The South And Marriage Equality, Part I: Between A Rock And A Hard Place

Sarah 2 April 2013 | Comments Off

Days after the landmark U.S. Supreme Court hearings for Proposition 8 and the Defense of Marriage Act, Sue Everhart, a chief figure in Georgia’s Republican Party, voiced disdain over the proceedings. “Lord, I’m going to get in trouble over this, but it is not natural for two women or two men to be married,” Everhart told The Marietta Daily Journal. “If it was natural, they would have the equipment to have a sexual relationship.”

drag queenJuxtaposed with the masses of celebratory, often high-profile, marriage equality ralliers on the marble steps of America’s highest court, Everhart’s sentiments are a sobering reminder that the posterchildren of the anti-gay opposition are changing. The National Organization for Marriage–the leading anti-marriage equality organization in the States–has suffered critical drops in funding in the past year. The Mormon Church–the chief financier of Proposition 8–has since shifted its anti-gay stance. Meanwhile, Westboro Baptist Church’s membership has dwindled so substantially that a devilish drag queen single-handedly made them the laughing stock of the SCOTUS rally last Tuesday.

In 2013, the biggest adversaries in the fight for national marriage equality are not major nonprofits or institutions. These “traditional marriage” pin-ups are politicians like Everhart who hail from states with bans on same-sex unions–many of which are located in the Southeast.

The GOP chair’s comments aren’t nearly as offensive as they are hackneyed. They bear an uncanny resemblance to those made by Mike Huckabee, the Arkansan and former presidential candidate who infamously declared, “I feel homosexuality is an aberrant, unnatural, and sinful lifestyle, and we now know it can pose a dangerous public health risk,” as well as South Carolina Senator Lindsey Graham, who, in a giddy moment of “the South will rise again” zeal–perplexingly compared the fight for marriage equality to the Civil War.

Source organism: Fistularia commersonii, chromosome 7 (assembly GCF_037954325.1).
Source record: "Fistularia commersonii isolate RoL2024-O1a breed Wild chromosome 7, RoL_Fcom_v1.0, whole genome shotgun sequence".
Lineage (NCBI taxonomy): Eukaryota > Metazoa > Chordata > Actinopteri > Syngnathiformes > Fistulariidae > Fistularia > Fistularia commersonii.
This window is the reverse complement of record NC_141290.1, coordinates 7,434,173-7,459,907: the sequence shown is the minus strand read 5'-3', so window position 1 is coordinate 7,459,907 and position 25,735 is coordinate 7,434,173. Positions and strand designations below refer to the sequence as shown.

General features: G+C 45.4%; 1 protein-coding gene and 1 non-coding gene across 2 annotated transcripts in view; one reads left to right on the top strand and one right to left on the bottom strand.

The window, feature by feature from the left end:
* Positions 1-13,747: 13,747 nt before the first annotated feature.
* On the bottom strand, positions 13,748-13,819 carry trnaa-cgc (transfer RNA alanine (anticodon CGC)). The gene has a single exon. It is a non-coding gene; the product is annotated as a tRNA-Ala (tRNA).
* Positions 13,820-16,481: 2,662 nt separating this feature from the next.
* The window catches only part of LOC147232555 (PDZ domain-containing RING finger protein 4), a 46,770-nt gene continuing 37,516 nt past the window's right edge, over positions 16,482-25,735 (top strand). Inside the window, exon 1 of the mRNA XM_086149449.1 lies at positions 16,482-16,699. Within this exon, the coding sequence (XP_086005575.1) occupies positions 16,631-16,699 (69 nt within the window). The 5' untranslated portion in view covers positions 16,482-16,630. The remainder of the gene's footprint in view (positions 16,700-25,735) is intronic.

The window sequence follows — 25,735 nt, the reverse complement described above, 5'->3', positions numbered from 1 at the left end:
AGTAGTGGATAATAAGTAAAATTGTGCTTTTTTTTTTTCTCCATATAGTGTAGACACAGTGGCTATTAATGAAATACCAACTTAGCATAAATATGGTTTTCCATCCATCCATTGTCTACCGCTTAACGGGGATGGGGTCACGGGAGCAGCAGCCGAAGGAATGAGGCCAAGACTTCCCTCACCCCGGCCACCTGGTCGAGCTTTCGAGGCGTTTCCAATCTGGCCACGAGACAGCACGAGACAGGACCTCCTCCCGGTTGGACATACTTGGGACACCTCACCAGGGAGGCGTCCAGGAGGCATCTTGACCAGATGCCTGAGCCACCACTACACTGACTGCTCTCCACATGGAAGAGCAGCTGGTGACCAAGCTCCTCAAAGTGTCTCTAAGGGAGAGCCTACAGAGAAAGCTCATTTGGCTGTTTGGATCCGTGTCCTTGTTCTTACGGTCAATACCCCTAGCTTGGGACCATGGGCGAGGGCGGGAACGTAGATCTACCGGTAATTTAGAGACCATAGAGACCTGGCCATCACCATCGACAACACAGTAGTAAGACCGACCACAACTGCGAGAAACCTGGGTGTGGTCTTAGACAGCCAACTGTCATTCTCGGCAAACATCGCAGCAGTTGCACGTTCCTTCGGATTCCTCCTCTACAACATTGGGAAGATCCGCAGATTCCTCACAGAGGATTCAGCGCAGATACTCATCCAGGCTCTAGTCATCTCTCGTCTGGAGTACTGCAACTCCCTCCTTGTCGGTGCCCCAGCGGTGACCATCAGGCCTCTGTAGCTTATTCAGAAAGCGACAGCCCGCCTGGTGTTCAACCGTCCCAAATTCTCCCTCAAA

Given the South’s leadership, it may be tempting to dismiss the region as an uneducated paradise that is politically arthritic over previous battles lost to the federal government. Yet the exclusion of Southerners from dialogues surrounding the 1,138 rights which hinge upon marriage equality must not go unnoticed. When the Supreme Court eventually rules on Proposition 8 this summer, there are four speculated outcomes. The least probable verdict is in favor of recognition of same-sex marriage in every state in the union. This is the only one which would even affect Southern states. Regardless, this didn’t prevent Justice Scalia from making the late South Carolinian senator Strom Thurmond the butt of a joke during hearings.

pew pic

Pitted between the cognitive dissonance of state politicians and the condescension of national leaders, it’s tricky to determine whether or not Southerners actually support marriage equality. The answer to that question is a mixed bag. Last November, Pew Research released a comprehensive study on regional attitudes towards marriage equality. With a waning 48% of their populations opposing marriage equality, South Atlantic states like Florida and the Virginias are considerably more up to speed with the rest of the nation. While a constitutional ban on gay marriage is still law of the land in Florida and Georgia, many larger cities have allowed domestic partnerships, the Atlanta City Council even going so far as to pass a resolution supporting marriage equality. It’s worth noting that Georgia legalized homosexuality years before the existence of Lawrence v. Texas and American Apparel “Legalize Gay” v-necks.

However, things are more grim in South Central states. Not only are 56% percent of citizens living in insular states such as Louisiana, Mississippi, and Arkansas against marriage reform, but statistician Nate Silver estimates that–if left up to states to decide–the Magnolia State will be final state to give same-sex marriage the go ‘head, and not anytime soon. The projected year of legalization is 2030.

Given that the only court ruling on marriage equality in the South in 2013 is the court of public opinion, perhaps the person with the final say in the matter should be a Southerner well-versed in national, state, and local legislation; someone like former President Jimmy Carter, who, when asked for his thoughts on marriage equality, responded, “Homosexuality was well known in the ancient world, well before Christ was born and Jesus never said a word about homosexuality. In all of his teachings about multiple things—he never said that gay people should be condemned. I personally think it is very fine for gay people to be married in civil ceremonies.”

 

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